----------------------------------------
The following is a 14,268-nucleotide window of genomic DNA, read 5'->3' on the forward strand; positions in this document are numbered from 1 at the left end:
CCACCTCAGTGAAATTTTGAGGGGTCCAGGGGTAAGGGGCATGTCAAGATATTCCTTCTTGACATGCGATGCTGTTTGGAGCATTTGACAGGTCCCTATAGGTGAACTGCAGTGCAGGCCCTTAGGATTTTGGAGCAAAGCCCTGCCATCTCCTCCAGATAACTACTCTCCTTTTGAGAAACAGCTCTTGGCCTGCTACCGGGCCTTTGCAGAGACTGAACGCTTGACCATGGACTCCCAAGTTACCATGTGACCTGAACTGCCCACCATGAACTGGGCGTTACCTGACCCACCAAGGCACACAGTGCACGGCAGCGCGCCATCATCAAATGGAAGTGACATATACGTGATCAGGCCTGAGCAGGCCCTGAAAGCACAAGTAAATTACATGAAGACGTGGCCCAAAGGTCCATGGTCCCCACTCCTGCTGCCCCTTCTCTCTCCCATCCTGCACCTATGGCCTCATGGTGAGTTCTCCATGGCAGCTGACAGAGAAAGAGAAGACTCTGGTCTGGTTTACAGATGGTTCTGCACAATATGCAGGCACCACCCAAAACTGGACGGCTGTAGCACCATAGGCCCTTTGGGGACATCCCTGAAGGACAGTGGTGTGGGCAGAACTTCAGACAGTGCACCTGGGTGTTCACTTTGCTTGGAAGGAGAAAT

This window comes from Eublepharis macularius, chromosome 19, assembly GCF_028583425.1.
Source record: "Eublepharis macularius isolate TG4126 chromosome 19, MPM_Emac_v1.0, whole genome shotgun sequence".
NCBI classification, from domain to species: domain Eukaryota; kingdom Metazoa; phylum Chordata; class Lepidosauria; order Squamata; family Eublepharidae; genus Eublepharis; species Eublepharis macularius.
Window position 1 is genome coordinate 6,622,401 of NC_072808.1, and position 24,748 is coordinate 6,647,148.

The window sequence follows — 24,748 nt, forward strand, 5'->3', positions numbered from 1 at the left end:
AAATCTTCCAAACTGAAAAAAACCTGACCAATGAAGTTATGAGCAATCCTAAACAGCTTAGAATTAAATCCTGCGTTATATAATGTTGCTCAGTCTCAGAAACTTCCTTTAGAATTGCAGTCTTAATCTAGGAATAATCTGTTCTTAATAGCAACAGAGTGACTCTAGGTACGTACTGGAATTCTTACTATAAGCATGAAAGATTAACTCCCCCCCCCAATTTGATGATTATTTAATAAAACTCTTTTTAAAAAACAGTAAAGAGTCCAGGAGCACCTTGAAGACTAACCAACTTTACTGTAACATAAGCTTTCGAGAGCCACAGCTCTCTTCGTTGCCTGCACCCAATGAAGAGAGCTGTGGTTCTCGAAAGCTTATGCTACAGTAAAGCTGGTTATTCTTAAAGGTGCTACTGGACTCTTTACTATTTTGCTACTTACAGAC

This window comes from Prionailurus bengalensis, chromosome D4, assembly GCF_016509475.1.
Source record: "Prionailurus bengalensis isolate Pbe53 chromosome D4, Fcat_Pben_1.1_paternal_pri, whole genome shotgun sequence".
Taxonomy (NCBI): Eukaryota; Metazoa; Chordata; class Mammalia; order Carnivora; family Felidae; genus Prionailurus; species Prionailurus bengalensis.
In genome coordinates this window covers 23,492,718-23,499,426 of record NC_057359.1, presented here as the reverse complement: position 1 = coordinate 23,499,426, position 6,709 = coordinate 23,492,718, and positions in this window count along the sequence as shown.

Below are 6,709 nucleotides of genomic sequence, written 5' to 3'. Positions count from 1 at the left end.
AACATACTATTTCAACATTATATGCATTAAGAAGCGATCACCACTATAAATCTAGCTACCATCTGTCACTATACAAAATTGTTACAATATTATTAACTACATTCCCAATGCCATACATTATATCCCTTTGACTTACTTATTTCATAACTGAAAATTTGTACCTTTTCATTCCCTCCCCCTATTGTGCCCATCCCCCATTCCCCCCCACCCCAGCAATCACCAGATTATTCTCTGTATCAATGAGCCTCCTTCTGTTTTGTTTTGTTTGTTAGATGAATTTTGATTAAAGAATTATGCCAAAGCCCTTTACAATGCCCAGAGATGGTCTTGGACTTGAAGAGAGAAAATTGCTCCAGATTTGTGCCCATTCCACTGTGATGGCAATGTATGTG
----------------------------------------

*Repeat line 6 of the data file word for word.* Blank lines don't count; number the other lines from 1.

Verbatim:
Window position 1 is genome coordinate 6,622,401 of NC_072808.1, and position 24,748 is coordinate 6,647,148.